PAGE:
Liberal Democrat conference delegates have voted in favour of Vince Cable's plans to replace university tuition fees with a graduate tax.
Currently, some universities charge British students up to £3,290 a year in tuition fees. This could rise to £7,000 a year next month following an independent review led by Lord Browne. The fees become repayable after graduation as soon as the borrower starts earning over £15,000.
The graduate tax, as the name implies, would also be payable after a student obtains a degree. However, a graduate would have to start paying it much sooner -- i.e., on any income earned above the personal income tax threshold (currently £6,475 per annum) -- and may potentially have to continue paying it over the duration of his or her working life.
Research from the University and College Union (UCU) shows the cost of a university degree could increase exponentially if the proposals are implemented.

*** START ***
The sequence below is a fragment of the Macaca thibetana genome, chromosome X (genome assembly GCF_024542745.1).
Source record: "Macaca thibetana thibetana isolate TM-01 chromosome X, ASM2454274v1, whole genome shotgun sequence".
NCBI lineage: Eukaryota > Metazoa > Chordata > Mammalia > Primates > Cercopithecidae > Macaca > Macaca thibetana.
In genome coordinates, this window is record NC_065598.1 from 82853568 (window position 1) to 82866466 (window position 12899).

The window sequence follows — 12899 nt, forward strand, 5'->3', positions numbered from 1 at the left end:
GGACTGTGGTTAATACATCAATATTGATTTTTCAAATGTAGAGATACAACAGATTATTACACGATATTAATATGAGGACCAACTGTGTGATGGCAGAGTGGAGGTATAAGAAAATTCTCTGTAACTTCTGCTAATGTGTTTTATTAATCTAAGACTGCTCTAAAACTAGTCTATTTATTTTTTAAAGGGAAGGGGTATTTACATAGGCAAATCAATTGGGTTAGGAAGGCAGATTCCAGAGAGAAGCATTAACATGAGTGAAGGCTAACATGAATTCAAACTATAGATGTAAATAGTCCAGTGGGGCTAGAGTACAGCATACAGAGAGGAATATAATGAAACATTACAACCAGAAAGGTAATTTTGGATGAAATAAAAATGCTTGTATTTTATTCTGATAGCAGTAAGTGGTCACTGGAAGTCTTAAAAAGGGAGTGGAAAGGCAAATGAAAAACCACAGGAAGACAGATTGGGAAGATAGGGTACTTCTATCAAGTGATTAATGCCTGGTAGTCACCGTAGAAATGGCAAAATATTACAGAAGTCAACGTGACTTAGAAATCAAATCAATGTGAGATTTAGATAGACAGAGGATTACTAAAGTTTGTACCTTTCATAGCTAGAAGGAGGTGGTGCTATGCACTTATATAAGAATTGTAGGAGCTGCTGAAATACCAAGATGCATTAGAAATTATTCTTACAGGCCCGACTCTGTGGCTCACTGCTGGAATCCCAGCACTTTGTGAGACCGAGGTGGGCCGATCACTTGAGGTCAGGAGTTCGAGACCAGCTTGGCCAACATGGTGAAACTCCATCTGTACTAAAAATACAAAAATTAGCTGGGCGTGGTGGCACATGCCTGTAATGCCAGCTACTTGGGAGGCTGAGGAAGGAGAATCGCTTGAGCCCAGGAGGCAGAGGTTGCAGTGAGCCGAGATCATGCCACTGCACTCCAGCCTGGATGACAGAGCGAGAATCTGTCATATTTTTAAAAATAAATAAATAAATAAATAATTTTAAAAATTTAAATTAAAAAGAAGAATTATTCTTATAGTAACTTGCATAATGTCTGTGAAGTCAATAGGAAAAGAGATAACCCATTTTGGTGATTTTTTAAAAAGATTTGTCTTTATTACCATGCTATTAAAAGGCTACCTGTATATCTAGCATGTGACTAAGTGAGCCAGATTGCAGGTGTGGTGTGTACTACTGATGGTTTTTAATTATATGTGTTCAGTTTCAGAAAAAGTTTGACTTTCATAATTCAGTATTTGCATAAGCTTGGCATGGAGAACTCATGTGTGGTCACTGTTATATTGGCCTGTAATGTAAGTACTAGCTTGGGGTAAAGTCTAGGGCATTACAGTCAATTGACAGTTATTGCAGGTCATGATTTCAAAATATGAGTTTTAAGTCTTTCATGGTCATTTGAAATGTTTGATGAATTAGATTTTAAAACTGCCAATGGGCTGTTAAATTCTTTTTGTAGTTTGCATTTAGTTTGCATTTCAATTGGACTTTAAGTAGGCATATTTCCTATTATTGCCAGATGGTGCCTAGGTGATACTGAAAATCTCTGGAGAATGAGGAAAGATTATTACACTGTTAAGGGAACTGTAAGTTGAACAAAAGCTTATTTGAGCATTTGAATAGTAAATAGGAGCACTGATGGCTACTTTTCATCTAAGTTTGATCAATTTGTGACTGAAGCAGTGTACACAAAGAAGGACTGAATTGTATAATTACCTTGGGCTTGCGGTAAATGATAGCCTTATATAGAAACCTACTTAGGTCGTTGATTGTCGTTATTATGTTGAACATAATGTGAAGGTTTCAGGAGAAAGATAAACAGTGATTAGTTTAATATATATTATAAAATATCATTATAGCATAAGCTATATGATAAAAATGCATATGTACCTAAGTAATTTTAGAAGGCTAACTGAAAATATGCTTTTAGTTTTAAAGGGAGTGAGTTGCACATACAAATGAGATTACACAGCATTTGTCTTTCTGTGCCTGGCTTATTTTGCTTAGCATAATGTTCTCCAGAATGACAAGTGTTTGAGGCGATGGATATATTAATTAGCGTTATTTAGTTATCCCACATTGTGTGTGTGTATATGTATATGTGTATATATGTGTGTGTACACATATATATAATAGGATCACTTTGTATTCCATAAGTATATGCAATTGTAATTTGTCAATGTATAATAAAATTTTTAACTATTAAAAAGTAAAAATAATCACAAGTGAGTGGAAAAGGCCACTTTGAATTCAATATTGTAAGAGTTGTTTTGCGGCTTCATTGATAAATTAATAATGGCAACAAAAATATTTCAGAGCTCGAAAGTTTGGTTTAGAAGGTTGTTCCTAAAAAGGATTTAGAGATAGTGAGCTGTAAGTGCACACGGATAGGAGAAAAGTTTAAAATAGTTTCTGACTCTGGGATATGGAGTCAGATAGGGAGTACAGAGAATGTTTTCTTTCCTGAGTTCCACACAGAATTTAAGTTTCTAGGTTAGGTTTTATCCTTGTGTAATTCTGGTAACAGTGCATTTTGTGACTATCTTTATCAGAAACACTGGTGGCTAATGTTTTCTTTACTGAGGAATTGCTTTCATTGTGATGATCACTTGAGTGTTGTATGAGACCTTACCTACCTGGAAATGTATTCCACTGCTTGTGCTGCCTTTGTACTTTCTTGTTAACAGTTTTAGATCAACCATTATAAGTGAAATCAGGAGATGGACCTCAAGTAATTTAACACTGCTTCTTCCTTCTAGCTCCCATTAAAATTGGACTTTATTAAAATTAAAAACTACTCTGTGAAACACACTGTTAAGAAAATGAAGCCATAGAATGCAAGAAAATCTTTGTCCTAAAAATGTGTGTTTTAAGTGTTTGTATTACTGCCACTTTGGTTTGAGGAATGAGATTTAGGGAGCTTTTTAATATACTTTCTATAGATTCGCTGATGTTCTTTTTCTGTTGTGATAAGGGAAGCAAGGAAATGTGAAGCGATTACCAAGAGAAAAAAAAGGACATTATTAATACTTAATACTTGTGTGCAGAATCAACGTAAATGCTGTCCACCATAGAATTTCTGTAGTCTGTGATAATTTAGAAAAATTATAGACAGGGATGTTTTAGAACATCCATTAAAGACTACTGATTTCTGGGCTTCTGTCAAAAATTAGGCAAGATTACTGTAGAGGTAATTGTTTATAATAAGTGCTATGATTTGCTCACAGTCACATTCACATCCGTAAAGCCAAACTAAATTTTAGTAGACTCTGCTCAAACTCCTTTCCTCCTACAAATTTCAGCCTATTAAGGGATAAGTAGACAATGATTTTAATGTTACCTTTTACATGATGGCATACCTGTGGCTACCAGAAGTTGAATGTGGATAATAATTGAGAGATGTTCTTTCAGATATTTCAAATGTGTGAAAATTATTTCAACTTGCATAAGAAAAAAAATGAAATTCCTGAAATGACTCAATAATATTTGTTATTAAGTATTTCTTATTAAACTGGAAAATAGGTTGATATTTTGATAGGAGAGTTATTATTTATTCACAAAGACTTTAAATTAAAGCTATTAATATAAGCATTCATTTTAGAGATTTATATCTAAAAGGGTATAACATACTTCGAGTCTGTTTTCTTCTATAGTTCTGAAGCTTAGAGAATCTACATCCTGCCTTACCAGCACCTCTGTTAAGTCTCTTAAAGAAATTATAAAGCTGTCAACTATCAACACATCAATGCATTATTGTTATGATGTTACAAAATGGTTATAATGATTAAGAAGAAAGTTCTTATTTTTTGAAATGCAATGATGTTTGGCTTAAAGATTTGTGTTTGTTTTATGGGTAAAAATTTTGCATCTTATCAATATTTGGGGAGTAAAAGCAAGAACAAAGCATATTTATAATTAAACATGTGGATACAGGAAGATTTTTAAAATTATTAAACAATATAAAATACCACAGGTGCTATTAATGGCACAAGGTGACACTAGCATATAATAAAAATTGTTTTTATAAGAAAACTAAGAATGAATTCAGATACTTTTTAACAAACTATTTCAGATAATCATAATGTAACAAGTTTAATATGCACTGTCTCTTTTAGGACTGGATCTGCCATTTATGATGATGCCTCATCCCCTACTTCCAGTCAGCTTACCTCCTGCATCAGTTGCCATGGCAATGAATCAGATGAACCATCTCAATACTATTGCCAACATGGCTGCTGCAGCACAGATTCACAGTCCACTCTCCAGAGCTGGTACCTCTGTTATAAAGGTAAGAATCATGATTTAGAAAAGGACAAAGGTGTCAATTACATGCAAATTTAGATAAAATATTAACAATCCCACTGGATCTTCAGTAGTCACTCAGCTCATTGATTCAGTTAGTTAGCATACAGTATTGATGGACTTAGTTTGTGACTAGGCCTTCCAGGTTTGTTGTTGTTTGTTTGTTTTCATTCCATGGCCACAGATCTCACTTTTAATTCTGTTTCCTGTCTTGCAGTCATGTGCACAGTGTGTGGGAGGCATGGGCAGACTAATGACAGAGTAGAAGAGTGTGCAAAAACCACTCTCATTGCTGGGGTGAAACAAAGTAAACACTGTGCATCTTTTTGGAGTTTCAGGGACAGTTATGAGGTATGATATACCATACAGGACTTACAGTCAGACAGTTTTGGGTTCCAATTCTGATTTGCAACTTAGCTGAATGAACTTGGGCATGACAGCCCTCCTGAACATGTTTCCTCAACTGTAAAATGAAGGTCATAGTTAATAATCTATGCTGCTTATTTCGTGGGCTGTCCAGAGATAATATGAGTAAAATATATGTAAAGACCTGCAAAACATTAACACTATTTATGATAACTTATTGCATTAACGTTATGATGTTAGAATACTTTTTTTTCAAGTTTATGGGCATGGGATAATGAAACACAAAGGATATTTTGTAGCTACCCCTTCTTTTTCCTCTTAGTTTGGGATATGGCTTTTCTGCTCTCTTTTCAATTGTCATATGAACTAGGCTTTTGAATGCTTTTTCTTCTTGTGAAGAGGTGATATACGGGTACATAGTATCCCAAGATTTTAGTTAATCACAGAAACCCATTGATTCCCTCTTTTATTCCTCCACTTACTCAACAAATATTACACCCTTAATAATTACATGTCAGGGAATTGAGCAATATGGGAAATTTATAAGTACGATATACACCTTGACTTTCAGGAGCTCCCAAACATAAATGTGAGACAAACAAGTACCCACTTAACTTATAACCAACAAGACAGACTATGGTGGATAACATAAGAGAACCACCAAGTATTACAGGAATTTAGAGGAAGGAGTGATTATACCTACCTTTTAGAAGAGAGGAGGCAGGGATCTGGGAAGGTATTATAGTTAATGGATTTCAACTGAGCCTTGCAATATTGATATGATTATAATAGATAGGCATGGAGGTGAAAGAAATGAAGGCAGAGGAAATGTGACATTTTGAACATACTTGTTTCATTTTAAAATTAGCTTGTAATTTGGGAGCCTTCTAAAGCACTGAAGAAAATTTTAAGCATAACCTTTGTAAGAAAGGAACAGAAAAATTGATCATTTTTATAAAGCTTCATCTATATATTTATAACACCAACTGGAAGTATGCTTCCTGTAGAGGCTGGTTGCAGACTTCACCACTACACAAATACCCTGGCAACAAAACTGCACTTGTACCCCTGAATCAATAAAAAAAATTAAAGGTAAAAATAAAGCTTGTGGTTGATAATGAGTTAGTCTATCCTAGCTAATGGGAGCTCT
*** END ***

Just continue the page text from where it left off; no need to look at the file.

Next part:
For example, under a system where graduates are asked to pay a tax of 5% on their income over 25 years, the average doctor would pay back over £100,000 (£105,564) and teachers close to £50,000 (£46,046).
The Guardian describes university fees as one of the "most divisive issues" within the coalition government. Leading Lib Dems, including Mr Cable, Sir Menzies Campbell, Simon Hughes, and Charles Kennedy, have all said they would like to see tuition fees abolished in favour of a graduate tax.
But the Conservative universities minister, David Willetts, has hinted that tuition fees will rise.
A poll of around 500 students by totaljobs.com found two-thirds of students would not have been able to study at university if fees had been £6,000, but a similar proportion oppose the introduction of a graduate tax.
- Grassroots Liberal Democrats vote for graduate tax campaign (Guardian)
- Cable student tax plan will increase lifetime cost of university says UCU (University and College Union)
- Graduate tax to replace tuition fees (The Solicitor)
- Tax law (Findlaw.co.uk)
- Find a solicitor (Contact Law)